During the second half of the 19th century the character and the purpose of the village and country estates changed. Ruined noble estates are bought by merchants and industrialists. They are purchased for entirely different purposes: as a permanent place of residence, as a summer country dacha (a summer country house), and often on-site estates are reconstructed into factories and plants. Or, alternatively, new owners build dachas (villas) on the estate for renting to city dwellers looking for an escape from city life. A summer country housing boom covers Russia throughout this era.
Anton Chekhov was not born into Russia’s landed nobility. His first acquaintance with a country estate in Central Russia was literary in nature. A noble manor is a typical scene in novels and stories from renowned Russian writers such as Alexander S. Pushkin, Nikolay V. Gogol, Ivan A. Goncharov, Ivan S. Turgenev, Aleksey F. Pisemsky, Mikhail Ye. Saltykov-Shchedrin, Leo N. Tolstoy and others.
Chekhov actual entry into country estate life begins during the 1880s when he moved to the countryside with his family during summertime. From 1885 to 1891, prior to purchasing a family country estate, the Chekhovs summered in villages of Babkino, Bogimovo and on the Luka River.
Amateur photographs and paintings of late 19th century Russia introduce visitors to various farmsteads and landscapes as Chekhov and his contemporaries would have seen and experienced.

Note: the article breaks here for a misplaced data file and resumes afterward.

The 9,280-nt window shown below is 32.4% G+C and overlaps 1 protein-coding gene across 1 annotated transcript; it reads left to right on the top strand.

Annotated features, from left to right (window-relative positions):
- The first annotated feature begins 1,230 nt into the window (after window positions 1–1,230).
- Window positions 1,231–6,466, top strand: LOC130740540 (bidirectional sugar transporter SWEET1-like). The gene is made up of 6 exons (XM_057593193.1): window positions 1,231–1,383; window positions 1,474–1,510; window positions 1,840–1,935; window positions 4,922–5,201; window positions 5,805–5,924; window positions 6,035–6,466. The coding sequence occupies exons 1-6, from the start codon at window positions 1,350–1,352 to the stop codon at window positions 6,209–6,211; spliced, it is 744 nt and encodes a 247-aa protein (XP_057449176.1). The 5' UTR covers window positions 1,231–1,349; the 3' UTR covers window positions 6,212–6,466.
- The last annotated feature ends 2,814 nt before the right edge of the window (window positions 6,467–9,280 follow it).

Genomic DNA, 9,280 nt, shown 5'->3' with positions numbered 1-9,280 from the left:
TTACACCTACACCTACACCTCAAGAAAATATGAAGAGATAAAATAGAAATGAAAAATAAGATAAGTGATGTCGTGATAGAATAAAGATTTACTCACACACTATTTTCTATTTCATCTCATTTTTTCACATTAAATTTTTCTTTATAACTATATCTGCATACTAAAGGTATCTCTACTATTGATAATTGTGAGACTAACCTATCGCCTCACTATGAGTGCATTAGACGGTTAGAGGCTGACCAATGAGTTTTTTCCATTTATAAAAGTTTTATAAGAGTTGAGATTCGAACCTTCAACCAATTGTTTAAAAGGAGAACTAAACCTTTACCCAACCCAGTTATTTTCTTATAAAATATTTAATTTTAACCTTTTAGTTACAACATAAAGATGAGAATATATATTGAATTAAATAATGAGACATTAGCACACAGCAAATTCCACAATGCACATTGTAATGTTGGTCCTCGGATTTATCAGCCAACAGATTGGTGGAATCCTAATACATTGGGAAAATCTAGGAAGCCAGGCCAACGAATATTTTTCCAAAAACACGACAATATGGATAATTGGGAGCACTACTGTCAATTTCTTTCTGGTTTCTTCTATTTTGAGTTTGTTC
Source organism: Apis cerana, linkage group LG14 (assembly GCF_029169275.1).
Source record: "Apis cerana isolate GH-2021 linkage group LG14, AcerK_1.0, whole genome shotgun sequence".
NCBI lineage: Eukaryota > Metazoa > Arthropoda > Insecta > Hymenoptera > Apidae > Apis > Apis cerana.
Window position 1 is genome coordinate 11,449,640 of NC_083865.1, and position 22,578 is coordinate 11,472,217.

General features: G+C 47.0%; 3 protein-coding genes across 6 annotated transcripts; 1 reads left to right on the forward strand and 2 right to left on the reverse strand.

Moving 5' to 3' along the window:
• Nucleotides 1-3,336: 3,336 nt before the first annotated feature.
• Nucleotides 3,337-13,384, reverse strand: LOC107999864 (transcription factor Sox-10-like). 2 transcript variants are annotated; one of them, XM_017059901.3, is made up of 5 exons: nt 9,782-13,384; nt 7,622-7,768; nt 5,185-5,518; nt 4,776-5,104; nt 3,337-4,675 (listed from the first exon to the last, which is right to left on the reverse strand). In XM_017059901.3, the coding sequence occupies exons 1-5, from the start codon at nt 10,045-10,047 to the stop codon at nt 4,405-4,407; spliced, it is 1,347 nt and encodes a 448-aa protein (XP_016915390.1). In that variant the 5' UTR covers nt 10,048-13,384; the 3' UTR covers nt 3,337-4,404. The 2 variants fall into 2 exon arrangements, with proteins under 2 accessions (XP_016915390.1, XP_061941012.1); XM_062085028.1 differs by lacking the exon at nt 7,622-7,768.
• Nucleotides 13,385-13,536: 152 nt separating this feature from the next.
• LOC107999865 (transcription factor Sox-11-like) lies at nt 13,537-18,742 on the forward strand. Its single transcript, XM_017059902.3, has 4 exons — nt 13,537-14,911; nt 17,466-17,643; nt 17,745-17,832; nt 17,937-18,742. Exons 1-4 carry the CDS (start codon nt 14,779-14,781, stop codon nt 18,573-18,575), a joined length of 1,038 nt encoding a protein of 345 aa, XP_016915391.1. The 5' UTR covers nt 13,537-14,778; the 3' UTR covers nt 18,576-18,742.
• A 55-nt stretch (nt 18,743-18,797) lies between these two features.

"In the provincial city of S..." - "In the provincial city of N-sk..."
Morning in a provincial town. Shepherds drive a herd on streets lined with gray fences. Traders and merchants open their small shops and stores. In hospitals, doctors and medical assistants begin receiving patients. Numerous mid-rank and low-level officials and clerical employees are coming to their local city and district council offices.
Elementary and high school teachers and pupils as well as colleges students are rushing along their usual ways to attend classes. The day is passing by in everyday tasks and concerns. In the evening the same herd is driven back home along the same mean streets. Inhabitants sit down to enjoy a whist card game or go to the theatre. Touring performers, half-educated actors and local amateurs bring audiences new Russian and world drama plays.
The complete museum exhibits add up to create a generalized Chekhovian image of a provincial town, behind which there is a real historical and geographical space.
In a small Museum room, exhibits of era specific old photographs, documents and objects construct a view of an average rural town allowing visitors an insight into traditional architecture, organization, everyday life of local inhabitants.
A great addition to the museum presentation is a collection of screen versions of Anton Chekhov's works, including extremely rare original showpieces. Some of these artifacts are dated to be over a century old.
Ekaterina Sergeevna Zaytseva,
Junior Research Assistant,
Department – Promoting the Awareness of the Life of A. P. Chekhov and His Creative Work.
142326, Moscow Region
Phone: +7 (496) 727-67-52
Every day from 10.00 to 17.00,
Museum ticket office closes at 16:45.
Day off - Monday
Closed every last Friday of each month for cleaning.